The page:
5. 5. In deep cuts, side slope are often steeper above the water surface than they are below the surface. In small drainage ditches, the side slope are steeper than they would be in irrigation canal excavated in the same material. In many cases, side slopes are determined by the economics of construction. With regard to this subject, the following general comments are appropriate : 1. In many unlined earthen canals on federal irrigation projects, side slopes are usually 1,5 : 1 however, side slopes as steep as 1 : 1 have been used when the channel runs through cohesive materials. 2. In lined canals, the side slopes are generally steeper than in an unlined canal. If concrete is the lining material, side slope greater the 1 : 1 usually require the use of forms, and with side slopes greater than 0,75 : 1 the lining must be designed to withstand earth pressures. Some types of linning require side slopes as flat as those used for unlined channels. 3. Side slopes through cuts in rock can be vertical if this is desirable.
  6. 6. DESIGN OF LINED CHANNELS Lined channels are built for five primary reasons : 1. To permit the transmission of water at high velocities through areas of deep or difficult excavation in a cost-effective fashion 2. To permit the transmission of water at high velocity at a reduced construction cost 3. To decrease canal seepage, thus conserving water and reducing the waterlogging of lands adjacent to the canal 4. To reduce the annual costs of operation and maintenance 5. To ensure the stability of the channel section
  7. 7. The design of lined channels from the viewpoint of hydraulic engineering is a rather elementary process which generally consists of proportioning an assumed channel cross section. Some typical cross sections of lined channels used on irrigation projects in United States are summarized in Table 1.3. In This table, it is assumed that the design flow QD, the longitudinal slope of the channel S, the type of channel cross section, e.g., trapezoidal, and the lining material have all been selected prior to the initiation of the channel design process.
  8. 8. These channels are lined with materials that do not erode easily, e.g. concrete, stone pitching, steel, wood, glass, plastic, etc. The choice of material depends on availability and cost of respective materials. The advantage of nonerodible channels is that lower roughness values allow higher velocities to be maintained in a specific channel resulting in the building of a smaller, cheaper structure. Costs must be minimized when designing non-erodible channels. Two aspects need to be taken into consideration, namely the quantity of lining material and excavation required. Trapezoidal channels are usually used where flows are > 8 m3/s, with side slopes of 1:1,5 generally being used. Rectangular channels should only be used where space is limited and where small quantities of water are to be transported. In such cases rectangular channels have the advantage of being more stable than trapezoidal channels, therefore also requiring less maintenance. With large channels the cost of a rectangular channel may be up to three times more than the equivalent trapezoidal channel.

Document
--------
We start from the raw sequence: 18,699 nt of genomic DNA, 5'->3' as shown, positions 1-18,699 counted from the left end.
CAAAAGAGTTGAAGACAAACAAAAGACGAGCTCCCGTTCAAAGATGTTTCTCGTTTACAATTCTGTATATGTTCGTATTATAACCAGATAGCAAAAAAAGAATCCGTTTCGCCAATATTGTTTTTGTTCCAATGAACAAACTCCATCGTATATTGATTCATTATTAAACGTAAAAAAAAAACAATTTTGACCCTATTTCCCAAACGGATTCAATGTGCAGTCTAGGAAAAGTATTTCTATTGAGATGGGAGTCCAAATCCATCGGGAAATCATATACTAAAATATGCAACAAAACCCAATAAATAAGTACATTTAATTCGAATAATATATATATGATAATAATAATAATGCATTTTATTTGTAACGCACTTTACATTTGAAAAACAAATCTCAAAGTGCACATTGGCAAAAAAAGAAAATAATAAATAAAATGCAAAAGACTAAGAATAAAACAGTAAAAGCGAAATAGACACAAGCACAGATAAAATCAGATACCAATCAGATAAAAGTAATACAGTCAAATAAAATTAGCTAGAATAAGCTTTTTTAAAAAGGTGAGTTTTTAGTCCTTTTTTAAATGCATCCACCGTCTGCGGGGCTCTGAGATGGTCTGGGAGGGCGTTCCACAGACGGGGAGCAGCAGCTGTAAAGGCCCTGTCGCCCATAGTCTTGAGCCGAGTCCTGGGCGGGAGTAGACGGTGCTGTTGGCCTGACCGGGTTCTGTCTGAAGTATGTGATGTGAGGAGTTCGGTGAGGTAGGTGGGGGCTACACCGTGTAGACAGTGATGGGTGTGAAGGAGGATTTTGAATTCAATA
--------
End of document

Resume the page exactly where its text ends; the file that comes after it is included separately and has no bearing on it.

9. 9. The dry board of a channel is chosen such, that the distance is sufficient to prevent overtopping due to waves or variations in water level. There is no generally accepted rule for determining dry board, as wave action and variations in water level are caused by uncontrollable factors. A dry board variation of 5% – 30% of the normal flow depth is generally accepted.
  10. 10. Picture 1.1 Types Of Open Channel, Non-Erodible Channel THE EXAMPLE OF LINED OR NON-ERODIBLE DESIGN CHANNEL
  11. 11. Picture 1.2 Geotextile Lined to Solve California’s Drought Problems
  12. 12. Picture 1.3 Rehabs of Irrigation System
  13. 13. Example 1 The normal flow depth in a trapezoidal concrete channel is 2 m. The base width is 5 m with side slopes 1:2. The channel slope is 0,001 and Manning's n = 0,015. Determine the flow rate and average flow velocity. Solution : W = b + 2zy = 5 + ( 2 x 2 x 2 ) = 13 m A = ( b + zy ) y = ( 5 + 2 x 2 ) x 2 = 18 m2 P = 22 2122512  xzyb = 13,94 m2 2 1 3 2 1 AS P A n Q  = 2 1 3 2 )001,0(18 94,13 18 015,0 1 xxx = 45 m3 sm A Q v /5,2 18 45 
  14. 14. Exsample 2 Determine flow depth and average flow velocities for a concrete channel with slope 1:2 500 changing to 1:3 000. Assume Manning's n-value = 0,017. The channel is rectangular with a base width of 3 m and must be able to handle a flow rate of 2 m3/s.
  15. 15. Thank you for your attention And good afternoon